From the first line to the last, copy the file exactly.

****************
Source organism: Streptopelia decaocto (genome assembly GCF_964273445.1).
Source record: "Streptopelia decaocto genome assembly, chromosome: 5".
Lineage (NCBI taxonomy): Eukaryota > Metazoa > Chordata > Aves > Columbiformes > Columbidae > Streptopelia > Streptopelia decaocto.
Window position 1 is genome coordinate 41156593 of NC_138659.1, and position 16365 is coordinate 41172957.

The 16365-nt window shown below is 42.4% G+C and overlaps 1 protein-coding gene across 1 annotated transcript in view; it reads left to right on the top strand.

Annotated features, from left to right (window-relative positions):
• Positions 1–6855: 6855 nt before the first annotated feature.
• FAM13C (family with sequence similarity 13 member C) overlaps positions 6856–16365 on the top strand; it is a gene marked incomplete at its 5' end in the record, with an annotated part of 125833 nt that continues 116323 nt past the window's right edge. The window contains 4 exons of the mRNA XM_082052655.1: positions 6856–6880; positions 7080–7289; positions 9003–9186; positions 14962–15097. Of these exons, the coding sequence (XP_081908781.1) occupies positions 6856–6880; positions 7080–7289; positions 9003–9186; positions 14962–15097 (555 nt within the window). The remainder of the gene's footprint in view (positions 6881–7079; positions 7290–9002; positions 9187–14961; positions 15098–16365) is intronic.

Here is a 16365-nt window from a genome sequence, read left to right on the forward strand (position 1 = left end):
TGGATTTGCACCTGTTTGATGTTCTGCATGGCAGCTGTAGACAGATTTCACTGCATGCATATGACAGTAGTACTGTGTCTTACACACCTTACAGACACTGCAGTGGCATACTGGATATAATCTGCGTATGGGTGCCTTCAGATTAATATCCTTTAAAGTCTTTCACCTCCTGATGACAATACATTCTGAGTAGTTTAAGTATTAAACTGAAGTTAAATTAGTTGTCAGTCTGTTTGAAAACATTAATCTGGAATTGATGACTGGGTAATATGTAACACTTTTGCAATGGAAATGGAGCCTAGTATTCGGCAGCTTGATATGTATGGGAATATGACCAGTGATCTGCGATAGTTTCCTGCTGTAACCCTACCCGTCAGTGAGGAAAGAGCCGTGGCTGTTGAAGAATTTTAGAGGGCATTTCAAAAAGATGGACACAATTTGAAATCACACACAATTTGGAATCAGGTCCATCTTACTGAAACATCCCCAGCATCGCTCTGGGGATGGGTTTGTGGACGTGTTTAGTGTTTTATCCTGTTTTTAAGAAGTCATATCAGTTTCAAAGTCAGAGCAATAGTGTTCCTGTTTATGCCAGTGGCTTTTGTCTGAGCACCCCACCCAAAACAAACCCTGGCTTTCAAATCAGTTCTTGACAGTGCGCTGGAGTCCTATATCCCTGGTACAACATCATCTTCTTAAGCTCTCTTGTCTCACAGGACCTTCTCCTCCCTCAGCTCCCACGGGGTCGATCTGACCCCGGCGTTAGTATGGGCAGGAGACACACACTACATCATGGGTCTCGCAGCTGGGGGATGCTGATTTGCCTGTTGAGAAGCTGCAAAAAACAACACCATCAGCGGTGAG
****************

Source organism: Streptopelia decaocto (genome assembly GCF_964273445.1).
Source record: "Streptopelia decaocto genome assembly, chromosome: 5".
Lineage (NCBI taxonomy): Eukaryota > Metazoa > Chordata > Aves > Columbiformes > Columbidae > Streptopelia > Streptopelia decaocto.
Window position 1 is genome coordinate 41156593 of NC_138659.1, and position 16365 is coordinate 41172957.

The 16365-nt window shown below is 42.4% G+C and overlaps 1 protein-coding gene across 1 annotated transcript in view; it reads left to right on the top strand.

Annotated features, from left to right (window-relative positions):
• Positions 1–6855: 6855 nt before the first annotated feature.
• FAM13C (family with sequence similarity 13 member C) overlaps positions 6856–16365 on the top strand; it is a gene marked incomplete at its 5' end in the record, with an annotated part of 125833 nt that continues 116323 nt past the window's right edge. The window contains 4 exons of the mRNA XM_082052655.1: positions 6856–6880; positions 7080–7289; positions 9003–9186; positions 14962–15097. Of these exons, the coding sequence (XP_081908781.1) occupies positions 6856–6880; positions 7080–7289; positions 9003–9186; positions 14962–15097 (555 nt within the window). The remainder of the gene's footprint in view (positions 6881–7079; positions 7290–9002; positions 9187–14961; positions 15098–16365) is intronic.

Here is a 16365-nt window from a genome sequence, read left to right on the forward strand (position 1 = left end):
TGGATTTGCACCTGTTTGATGTTCTGCATGGCAGCTGTAGACAGATTTCACTGCATGCATATGACAGTAGTACTGTGTCTTACACACCTTACAGACACTGCAGTGGCATACTGGATATAATCTGCGTATGGGTGCCTTCAGATTAATATCCTTTAAAGTCTTTCACCTCCTGATGACAATACATTCTGAGTAGTTTAAGTATTAAACTGAAGTTAAATTAGTTGTCAGTCTGTTTGAAAACATTAATCTGGAATTGATGACTGGGTAATATGTAACACTTTTGCAATGGAAATGGAGCCTAGTATTCGGCAGCTTGATATGTATGGGAATATGACCAGTGATCTGCGATAGTTTCCTGCTGTAACCCTACCCGTCAGTGAGGAAAGAGCCGTGGCTGTTGAAGAATTTTAGAGGGCATTTCAAAAAGATGGACACAATTTGAAATCACACACAATTTGGAATCAGGTCCATCTTACTGAAACATCCCCAGCATCGCTCTGGGGATGGGTTTGTGGACGTGTTTAGTGTTTTATCCTGTTTTTAAGAAGTCATATCAGTTTCAAAGTCAGAGCAATAGTGTTCCTGTTTATGCCAGTGGCTTTTGTCTGAGCACCCCACCCAAAACAAACCCTGGCTTTCAAATCAGTTCTTGACAGTGCGCTGGAGTCCTATATCCCTGGTACAACATCATCTTCTTAAGCTCTCTTGTCTCACAGGACCTTCTCCTCCCTCAGCTCCCACGGGGTCGATCTGACCCCGGCGTTAGTATGGGCAGGAGACACACACTACATCATGGGTCTCGCAGCTGGGGGATGCTGATTTGCCTGTTGAGAAGCTGCAAAAAACAACACCATCAGCGGTGAG